PetaPixel

Incredible Flowers Created with Splashes and High Speed Photography

Photographer Jack Long has an absolutely amazing series of photographs titled Vessels and Blooms that features liquid flowers captured by shooting high speed photographs of splashes. The images are not faked with Photoshop, but are instead single exposures that result from months of planning and testing.

You can find more of Long’s amazing work over on Flickr and 500px.

Vessels and Blooms by Jack Long (via Colossal)


Image credits: Photographs by Jack Long and used with permission


 
  • Suman0102

    THE F@#K! This is just way too amazing! 

  • Dave

    Hard to believe they are just one shot. Not saying I don’t believe it, just a stretch for me. How are the splashes emanating from what appears to be a sold table?

  • Robert dole

    Hey Dave, do you understand the concept of a splash?? It often occurs when liquid hits a SOLID surface (like say a table for example!). Instead of thinking about the liquid in the photos as ‘emanating’ from the table, you might think about it as being dropped on to the table and refracting into the air.

    Stay in school!

  • Ross

    Great photography. Great idea. Clearly not one shot so why advertise is as such. @robert why the attitude?

  • The Judge

    Relax…..
    Hmm…Maybe if I write in a way you would understand: RELAX!!!!

  • Dave

     You don’t need to be an idiot about it, or can’t you help it. I am wondering how you can achieve that effect without any tiny messy splashes getting all over the place. It’s amazing.

  • Suman0102

    now that i think about it, maybe its not really a table? I mean, it COULD be a flexible type of membrane with a speaker below it. I’ve done enough water drop shots in my life to know that its not typical to get a [single] shot like that from water bouncing up from a table after it has landed (in the traditional sense). any thoughts guys/gals?

  • The Judge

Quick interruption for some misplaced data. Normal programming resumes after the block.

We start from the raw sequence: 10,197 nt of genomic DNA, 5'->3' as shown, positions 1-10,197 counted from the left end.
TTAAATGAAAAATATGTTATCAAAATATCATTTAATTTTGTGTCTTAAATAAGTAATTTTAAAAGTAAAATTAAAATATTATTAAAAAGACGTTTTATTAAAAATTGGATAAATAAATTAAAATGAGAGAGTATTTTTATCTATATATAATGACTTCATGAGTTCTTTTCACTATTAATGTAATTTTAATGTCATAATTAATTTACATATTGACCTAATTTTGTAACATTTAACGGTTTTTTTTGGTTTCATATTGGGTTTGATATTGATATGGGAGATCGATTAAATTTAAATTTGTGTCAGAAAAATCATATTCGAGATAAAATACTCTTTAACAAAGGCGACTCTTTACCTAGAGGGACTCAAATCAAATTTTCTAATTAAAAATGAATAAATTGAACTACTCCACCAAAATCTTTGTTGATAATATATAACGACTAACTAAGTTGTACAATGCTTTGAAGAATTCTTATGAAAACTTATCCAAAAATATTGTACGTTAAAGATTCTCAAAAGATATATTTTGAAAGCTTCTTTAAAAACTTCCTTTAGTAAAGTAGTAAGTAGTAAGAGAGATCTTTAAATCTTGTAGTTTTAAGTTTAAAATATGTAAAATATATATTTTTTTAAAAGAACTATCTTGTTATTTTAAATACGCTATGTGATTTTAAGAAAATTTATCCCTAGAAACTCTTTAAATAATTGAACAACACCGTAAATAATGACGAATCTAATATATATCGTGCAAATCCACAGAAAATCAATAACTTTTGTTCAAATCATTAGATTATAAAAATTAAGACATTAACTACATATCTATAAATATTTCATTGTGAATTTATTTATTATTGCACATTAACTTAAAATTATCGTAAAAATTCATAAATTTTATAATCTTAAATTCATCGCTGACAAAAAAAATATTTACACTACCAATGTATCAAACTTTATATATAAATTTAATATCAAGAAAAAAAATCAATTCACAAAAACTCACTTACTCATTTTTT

Wild idea, but what if there is a hole in the table and the is liquid being pumped up from underneath with various hoses etc (ie: one source for each “flower” and a wide ring-like source for the “pot”? So as the liquid is shot out of the hole it creates a “stem” and as it hits its peak, gravity spreads it out like “leaves and petals”.

     The liquid is definitely not bounced, as liquids just don’t have that type of property…just an idea. Anyone else?

  • http://www.facebook.com/wouter.nieuwerth Wouter Nieuwerth

    All of the images have a similar round ‘base’, so I guess there is a hole in the table where the liquid is pumped through. Maybe it is combined with some sort of fan or multiple fans on the other side that cause the liquid to move in a certain direction.

    I think these shots are absolutely fascinating!

  • Suman0102

     that’s actually a pretty good assumption. i’m no physicist but that seems to me like it would be able to produce the types of shots seen here. +1 The Judge

  • Brett

     

    Think of it as two holes, one at
    the top (out of shot) and one at the bottom, jets of one color are squirted out
    the bottom and blobs of another color are dropped from the top, hence the
    impact like effect, just another idea!

  • http://www.facebook.com/profile.php?id=1558692487 Jack Long

    Absolutely One Capture!! What would be my incentive to lie? Dave’s the smart one.

  • http://www.facebook.com/valeriej Valerie James

    I figured there was a hole in the table that the splashes were ‘bursting’ out of. But either way…hole or solid table…the splashes could be made. 

  • http://www.facebook.com/profile.php?id=1558692487 Jack Long

    So don’t call it “splash” technically. Splash is a general term adapted to cover a wide range of fluid based photography.

  • http://www.facebook.com/profile.php?id=1558692487 Jack Long

    So don’t call it “splash” technically. Splash is a general term adapted to cover a wide range of fluid based photography.

  • http://www.facebook.com/profile.php?id=1558692487 Jack Long

    So don’t call it “splash” technically. Splash is a general term adapted to cover a wide range of fluid based photography.